To allow slightly larger packages of low-powered standalone batteries, a third option was created, called Section IB. This option would allow you to ship up to 2.5 kg of lithium metal batteries or 10 kg of lithium-ion batteries that met the power rating limits of Section II. However, the package would have to display both the Lithium Battery Handling Mark and all the requirements for a fully-regulated IA package, such as a Class 9 label, shipping name, UN number, and addresses. In addition, the shipment would have to be documented on the Shipper’s Declaration for Dangerous Goods. The main benefit was that the package would not have to be a UN specification package.

Note that standalone batteries under UN3090 and UN3480 have been, for many years, banned from passenger aircraft. The section used (IA, IB, or II) would not affect this prohibition against standalone batteries being shipped on passenger aircraft.

Even this compromise didn’t satisfy many airlines. A number of airlines, such as FedEx Express and UPS, adopted operator variations that barred the acceptance of Section II lithium batteries, forcing shippers to use Section IB even when, say, shipping a package of two button cells per box. They would still accept Section II shipments, but only if the batteries were installed in or packed with equipment. This created a great deal of confusion, where a perfectly legal package prepared as a Section II for UN3090 or UN3480 might be delayed or even become undeliverable due to carrier restrictions.

The Solution – Eliminate Section II for Standalone Batteries

ICAO and IATA have eventually resolved this, although not perhaps in a way that satisfies the shippers of large amounts of low-powered batteries. The solution was simply to remove the option of using Section II for standalone batteries. 

So, if you refer to the 2022 edition of the IATA Dangerous Goods Regulations (63rd edition), you will not find Section II in Packing Instructions 965 and 968, as in previous years. Instead, the only options in those instructions are to ship as Section IA (fully regulated) or Section IB (reduced packaging requirements, but full package marks and labels and a Shipper’s Declaration required). There will be a note that the Section II provisions found in the 62nd Edition from 2021 may be used until the 31st of March, 2022. This should give those companies who have been using this provision enough time to reorganize their systems and, if necessary, retrain their staff.

Note that in Canada and the US, national regulations have not yet been amended to reflect the same restrictions. Canada really doesn’t have to amend TDG since that regulation requires the use of the current ICAO regulations as a standard for air transport. The US may allow the shipment of low-powered lithium batteries by air for the next little while until a subsequent harmonization – however, since most commercial airlines follow the IATA DGR, it would be unlikely that such shipments would be accepted by any of the major air carriers.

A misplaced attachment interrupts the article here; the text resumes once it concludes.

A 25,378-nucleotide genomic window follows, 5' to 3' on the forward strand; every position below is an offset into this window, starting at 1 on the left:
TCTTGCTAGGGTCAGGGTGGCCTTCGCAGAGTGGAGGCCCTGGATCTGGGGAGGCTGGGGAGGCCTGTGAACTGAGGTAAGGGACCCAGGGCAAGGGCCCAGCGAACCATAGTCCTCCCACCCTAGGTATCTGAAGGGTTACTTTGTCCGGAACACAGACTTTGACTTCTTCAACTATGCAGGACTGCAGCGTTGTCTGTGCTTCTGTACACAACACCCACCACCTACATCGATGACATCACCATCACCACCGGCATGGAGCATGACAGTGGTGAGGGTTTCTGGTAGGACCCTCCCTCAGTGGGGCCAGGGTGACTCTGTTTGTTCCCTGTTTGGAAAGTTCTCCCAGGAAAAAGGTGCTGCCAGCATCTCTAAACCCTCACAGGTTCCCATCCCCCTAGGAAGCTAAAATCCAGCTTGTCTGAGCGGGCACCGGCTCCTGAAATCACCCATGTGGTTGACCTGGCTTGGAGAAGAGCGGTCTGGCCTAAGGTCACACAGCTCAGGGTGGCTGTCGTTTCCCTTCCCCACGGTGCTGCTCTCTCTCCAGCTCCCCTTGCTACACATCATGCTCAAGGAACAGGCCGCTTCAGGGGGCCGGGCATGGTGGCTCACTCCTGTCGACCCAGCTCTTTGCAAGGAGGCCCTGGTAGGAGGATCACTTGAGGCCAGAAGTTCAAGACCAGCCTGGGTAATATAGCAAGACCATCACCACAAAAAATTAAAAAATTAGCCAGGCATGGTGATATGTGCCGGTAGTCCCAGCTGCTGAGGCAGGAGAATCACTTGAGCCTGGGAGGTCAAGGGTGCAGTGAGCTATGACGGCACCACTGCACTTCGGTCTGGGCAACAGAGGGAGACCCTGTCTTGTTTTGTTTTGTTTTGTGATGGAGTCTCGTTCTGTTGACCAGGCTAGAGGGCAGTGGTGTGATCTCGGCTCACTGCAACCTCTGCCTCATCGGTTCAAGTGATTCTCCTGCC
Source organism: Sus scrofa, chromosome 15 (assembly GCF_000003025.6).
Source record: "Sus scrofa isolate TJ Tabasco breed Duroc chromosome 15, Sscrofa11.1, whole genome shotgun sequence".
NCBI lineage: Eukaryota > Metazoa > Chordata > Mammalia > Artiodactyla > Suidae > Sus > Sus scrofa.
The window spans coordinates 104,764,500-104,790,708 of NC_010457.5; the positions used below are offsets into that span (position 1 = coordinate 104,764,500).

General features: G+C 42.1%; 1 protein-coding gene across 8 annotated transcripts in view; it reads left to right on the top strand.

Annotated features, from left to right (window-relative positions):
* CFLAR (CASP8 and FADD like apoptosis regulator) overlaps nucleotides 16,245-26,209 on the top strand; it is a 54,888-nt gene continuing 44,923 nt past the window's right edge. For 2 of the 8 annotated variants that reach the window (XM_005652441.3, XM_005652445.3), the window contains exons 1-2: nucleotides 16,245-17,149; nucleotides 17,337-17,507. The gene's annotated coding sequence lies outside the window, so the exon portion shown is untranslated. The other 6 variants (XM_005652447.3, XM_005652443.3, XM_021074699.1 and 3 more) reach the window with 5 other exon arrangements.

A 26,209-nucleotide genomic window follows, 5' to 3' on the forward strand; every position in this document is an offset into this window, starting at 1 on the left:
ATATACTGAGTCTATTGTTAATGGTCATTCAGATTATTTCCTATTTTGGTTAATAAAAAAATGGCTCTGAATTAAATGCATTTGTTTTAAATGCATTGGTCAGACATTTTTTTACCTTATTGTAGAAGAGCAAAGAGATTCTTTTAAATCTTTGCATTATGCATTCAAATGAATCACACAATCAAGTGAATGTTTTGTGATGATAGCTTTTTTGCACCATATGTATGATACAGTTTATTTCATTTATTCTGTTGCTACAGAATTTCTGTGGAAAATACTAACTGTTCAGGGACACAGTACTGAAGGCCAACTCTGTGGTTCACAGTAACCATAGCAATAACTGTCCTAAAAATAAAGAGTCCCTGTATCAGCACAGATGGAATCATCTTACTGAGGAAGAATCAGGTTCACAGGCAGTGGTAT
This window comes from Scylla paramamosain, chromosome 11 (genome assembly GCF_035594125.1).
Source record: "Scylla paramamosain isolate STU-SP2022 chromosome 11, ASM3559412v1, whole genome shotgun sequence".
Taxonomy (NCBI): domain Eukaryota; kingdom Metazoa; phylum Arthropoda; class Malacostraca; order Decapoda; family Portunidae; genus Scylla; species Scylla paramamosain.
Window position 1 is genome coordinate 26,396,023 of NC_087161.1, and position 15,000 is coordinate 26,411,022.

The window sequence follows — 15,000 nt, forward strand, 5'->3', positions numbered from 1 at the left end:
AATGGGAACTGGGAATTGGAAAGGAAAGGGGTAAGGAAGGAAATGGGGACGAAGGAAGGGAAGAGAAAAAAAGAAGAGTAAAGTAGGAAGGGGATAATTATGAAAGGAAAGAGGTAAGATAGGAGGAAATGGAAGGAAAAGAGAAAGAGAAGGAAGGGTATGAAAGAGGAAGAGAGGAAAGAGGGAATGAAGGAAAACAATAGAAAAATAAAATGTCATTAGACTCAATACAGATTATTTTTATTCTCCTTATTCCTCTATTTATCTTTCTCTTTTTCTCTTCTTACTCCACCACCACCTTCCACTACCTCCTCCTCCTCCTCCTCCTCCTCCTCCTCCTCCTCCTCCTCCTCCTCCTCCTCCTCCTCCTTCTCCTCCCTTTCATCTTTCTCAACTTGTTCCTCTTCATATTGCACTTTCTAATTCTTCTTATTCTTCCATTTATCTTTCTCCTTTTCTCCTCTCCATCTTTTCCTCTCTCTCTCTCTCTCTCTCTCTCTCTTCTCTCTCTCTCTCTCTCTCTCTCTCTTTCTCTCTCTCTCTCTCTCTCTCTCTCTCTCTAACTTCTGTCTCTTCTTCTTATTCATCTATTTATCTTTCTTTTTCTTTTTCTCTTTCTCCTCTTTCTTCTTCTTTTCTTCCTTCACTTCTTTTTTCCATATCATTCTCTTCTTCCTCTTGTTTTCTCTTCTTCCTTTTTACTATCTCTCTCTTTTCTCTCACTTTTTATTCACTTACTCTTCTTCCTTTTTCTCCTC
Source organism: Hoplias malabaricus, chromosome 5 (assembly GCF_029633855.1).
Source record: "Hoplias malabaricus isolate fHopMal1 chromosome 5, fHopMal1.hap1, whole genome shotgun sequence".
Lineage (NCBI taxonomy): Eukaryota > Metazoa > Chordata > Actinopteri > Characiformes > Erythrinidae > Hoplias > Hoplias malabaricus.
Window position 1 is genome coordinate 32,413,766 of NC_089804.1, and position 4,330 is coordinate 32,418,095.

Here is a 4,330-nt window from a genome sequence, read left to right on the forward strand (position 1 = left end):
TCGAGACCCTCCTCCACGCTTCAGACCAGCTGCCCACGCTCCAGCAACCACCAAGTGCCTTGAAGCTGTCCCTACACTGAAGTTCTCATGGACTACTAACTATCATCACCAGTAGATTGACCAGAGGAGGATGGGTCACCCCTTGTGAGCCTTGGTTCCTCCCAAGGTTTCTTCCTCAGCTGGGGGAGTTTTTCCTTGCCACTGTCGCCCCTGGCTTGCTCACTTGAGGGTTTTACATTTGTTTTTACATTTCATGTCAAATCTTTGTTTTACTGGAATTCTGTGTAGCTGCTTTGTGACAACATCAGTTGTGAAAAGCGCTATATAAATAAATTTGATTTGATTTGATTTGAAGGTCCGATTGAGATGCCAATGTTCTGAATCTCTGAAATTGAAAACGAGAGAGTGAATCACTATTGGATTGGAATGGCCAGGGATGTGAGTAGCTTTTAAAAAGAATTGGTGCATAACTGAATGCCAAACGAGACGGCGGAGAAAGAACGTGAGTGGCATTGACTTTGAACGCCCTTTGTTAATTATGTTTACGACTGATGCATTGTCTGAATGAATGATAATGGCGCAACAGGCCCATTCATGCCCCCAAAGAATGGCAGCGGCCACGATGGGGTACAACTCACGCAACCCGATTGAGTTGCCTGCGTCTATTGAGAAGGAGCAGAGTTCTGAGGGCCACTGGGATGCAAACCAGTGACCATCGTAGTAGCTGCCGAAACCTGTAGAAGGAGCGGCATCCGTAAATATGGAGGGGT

Keep in mind, this change only applies to standalone batteries shipped as UN3090 or UN3480. Lithium batteries contained in or packed with equipment (UN3091/UN3481) will still be accepted under ICAO/IATA rules as Section II. Also, the change doesn’t affect the provisions for shipping low-powered lithium batteries by ground (49 CFR/TDG) or by ocean (using the IMDG Code).


While there’s no data yet that this change will improve the safety of shipments of standalone lithium batteries, it does at least simplify the rules for how to ship them. Companies who currently use Section II for shipments of UN3090 and UN3480 will need to make new plans for 2022, but will at least have a three-month transition period. Of course, many companies have found the carrier restrictions on shipping these batteries as Section II has already forced them to use Section IB as a standard.

Have questions about how to ship lithium batteries? Need training for your staff in the updated regulations? Contact The Compliance Center, 1-888-442-9628 (U.S.) or 1-888-977-4834 (Canada). We can help you plan for the future.

Associated Press, “Fires involving Lithium Batteries on Planes,”
Federal Aviation Administration, “Lithium Battery Safety Resources,”
ICAO Dangerous Goods Panel, DGP/28-WP/4, “Deletion of Section II of Packing Instructions 965 and 968,”, “Energizer Watt-Hour Battery Specs,”

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Barbara Foster

Barbara Foster graduated from Dalhousie University with a Master’s degree in Chemistry and a Bachelor’s degree in Education. As one of ICC Compliance Center’s most senior employees, she has worked in the Toronto office for the past three decades as a Regulatory Affairs Specialist and Trainer. She is fluent in various US, Canadian, and international regulations involving transportation, including TDG, 49 CFR, ICAO, IMDG, and the ADR/RID. She also specializes in the hazard communication standards of OSHA, WHMIS, CCCR, and the Globally Harmonized System for Classification and Labelling (GHS). Barbara is the author of ICC’s TDG Clear Language Driver and Handler’s Guide. Currently, she is a participant on the Canadian General Standards Board committee where she creates training standards for transportation of dangerous goods in Canada and is a past Chair of the Dangerous Goods Advisory Council.